Earnings for trade apprentices set to soar above national average by 2022
- Trade apprentices expected to earn an extra £2,000 per year above the national average by 2022
- Plumbers and electricians set to be highest trade earners, with a forecasted wage of over £31,000 per annum
- Research launched as Screwfix searches for the 2018 top Trade Apprentice, an initiative which aims to identify the rising stars of the trade
Screwfix is calling for the next generation to consider a career in the trade as new research shows a job in building and construction trades could lead to higher wages than other career choices.
Future plumbers, plasterers, roofers, carpenters, electricians and bricklayers are set to earn at least £2,500 a year more than the national average by 2022, bringing their average salary to over £27,500. In addition, apprentices can enter their chosen career free from the debt of university fees, which now average £50,000*. This comes from new research commissioned by Screwfix which examined ONS salary data from 2010-17 to forecast future earnings of apprentices entering a profession.
Along with the benefits associated with a long-term career in the trade, including flexible working hours, becoming a skilled expert, being your own boss and working with a wide range of people, research has found that pay really cements why a career in the trade is the right choice.
The research predicts the highest earners will be plumbers and electricians with a forecasted wage of over £31,000 per annum. However, carpenters and plasterers are forecast to see the biggest increases between 2018 and 2022.Carpenters are expected to see a rise of eight per cent (over £2,000), while plasterers should see an increase of nine per cent (over £2,100).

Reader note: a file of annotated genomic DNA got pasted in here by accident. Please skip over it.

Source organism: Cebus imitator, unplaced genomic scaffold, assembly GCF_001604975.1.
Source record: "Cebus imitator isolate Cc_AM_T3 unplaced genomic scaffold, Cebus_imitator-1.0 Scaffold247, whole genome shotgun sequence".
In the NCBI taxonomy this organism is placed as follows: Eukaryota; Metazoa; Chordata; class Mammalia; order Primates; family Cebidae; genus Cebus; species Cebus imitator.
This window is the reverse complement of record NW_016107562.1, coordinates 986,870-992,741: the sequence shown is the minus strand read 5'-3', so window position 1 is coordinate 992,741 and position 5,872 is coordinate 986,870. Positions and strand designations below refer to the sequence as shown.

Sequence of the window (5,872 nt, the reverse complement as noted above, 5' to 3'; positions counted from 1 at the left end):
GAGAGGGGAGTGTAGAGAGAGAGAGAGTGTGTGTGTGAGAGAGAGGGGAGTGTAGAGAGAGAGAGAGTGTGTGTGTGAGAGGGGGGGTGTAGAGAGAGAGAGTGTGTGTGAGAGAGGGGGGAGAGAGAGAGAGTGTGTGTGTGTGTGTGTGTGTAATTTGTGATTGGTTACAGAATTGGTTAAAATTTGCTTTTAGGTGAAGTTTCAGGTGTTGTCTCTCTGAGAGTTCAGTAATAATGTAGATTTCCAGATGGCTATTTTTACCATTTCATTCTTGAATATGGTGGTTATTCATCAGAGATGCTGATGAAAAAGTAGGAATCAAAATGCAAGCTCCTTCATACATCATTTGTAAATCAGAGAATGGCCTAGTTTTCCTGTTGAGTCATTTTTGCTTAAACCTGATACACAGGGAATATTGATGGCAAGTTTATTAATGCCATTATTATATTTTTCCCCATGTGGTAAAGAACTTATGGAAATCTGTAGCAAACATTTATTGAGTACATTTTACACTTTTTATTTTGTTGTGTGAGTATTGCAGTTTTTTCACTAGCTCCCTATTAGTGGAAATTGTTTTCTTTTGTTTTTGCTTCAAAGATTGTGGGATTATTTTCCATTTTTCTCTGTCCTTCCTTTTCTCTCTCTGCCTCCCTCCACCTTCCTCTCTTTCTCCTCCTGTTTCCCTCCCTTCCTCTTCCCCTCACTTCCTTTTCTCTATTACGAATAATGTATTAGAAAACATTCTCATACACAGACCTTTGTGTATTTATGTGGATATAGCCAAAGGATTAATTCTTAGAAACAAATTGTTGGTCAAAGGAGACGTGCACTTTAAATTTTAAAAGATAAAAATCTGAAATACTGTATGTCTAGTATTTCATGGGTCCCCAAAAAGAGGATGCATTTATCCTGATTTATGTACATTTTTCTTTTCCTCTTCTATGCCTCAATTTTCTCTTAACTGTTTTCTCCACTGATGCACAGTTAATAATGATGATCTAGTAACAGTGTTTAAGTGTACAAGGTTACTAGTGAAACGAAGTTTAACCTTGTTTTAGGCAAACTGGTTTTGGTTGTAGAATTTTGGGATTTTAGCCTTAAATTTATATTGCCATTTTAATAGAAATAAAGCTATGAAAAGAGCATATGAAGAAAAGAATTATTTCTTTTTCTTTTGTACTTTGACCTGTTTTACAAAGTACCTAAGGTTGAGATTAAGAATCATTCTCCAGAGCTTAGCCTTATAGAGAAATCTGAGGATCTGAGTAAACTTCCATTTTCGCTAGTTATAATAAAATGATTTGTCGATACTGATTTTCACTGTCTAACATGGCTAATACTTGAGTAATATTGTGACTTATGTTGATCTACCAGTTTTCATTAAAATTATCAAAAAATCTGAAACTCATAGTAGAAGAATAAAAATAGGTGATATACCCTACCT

The research was commissioned by leading trade retailer Screwfix as part of its Trade Apprentice initiative, which aims to celebrate and champion the best trade apprentices and future stars of construction.
Graham Bell, Screwfix CEO, said: “The research supports our belief at Screwfix that a trade apprenticeship is a strong career choice for young people in this country. Apprenticeships lead to careers in highly skilled jobs, which are in high demand and therefore attract a healthy, competitive salary. For young people starting out they offer a great career choice without the burden of large debts from university fees.
Meanwhile, in a separate piece of research conducted with tradespeople it was revealed that more than half (57 per cent) struggle to find skilled labour. For those who struggle to recruit skilled employees, more than one third (37 per cent) believe it is because apprenticeships are not given the same level of respect as a university education, while 31 per cent say poor public perception of a career in the trade means school leavers are not interested in pursuing a future in construction.
“We believe the whole industry should play a part in encouraging and inspiring more people to undertake an apprenticeship. There is an ongoing focus on the importance of trade apprenticeships for the UK economy and for construction in particular, which is facing a significant skills gap. That’s why we are continuing to support the industry with The Screwfix Trade Apprentice initiative, which not only supports young people to kick-start their career but also inspires a strong future for the UK’s construction industry,” added Graham Bell.
One winner will walk away with the title of The Screwfix Trade Apprentice 2018, receiving a business and trade bundle worth £10,000, including a laptop with accessories, £5,000 worth of Screwfix products and funds for future training courses to help kick start their career.
* ONS’ Annual Survey of Hours and Earnings (ASHE). The forecasts were produced by calculating the Compound Annual Growth Rate (CAGR) for each job code for the period 2010-2017 and applying this to the next 5 years.
For more information visit https://www.screwfix.com/landingpage/tradeapprentice/
EARNINGS FOR TRADE APPRENTICES SET TO SOAR ABOVE NATIONAL AVERAGE BY 2022 738.74 KB 1 downloads...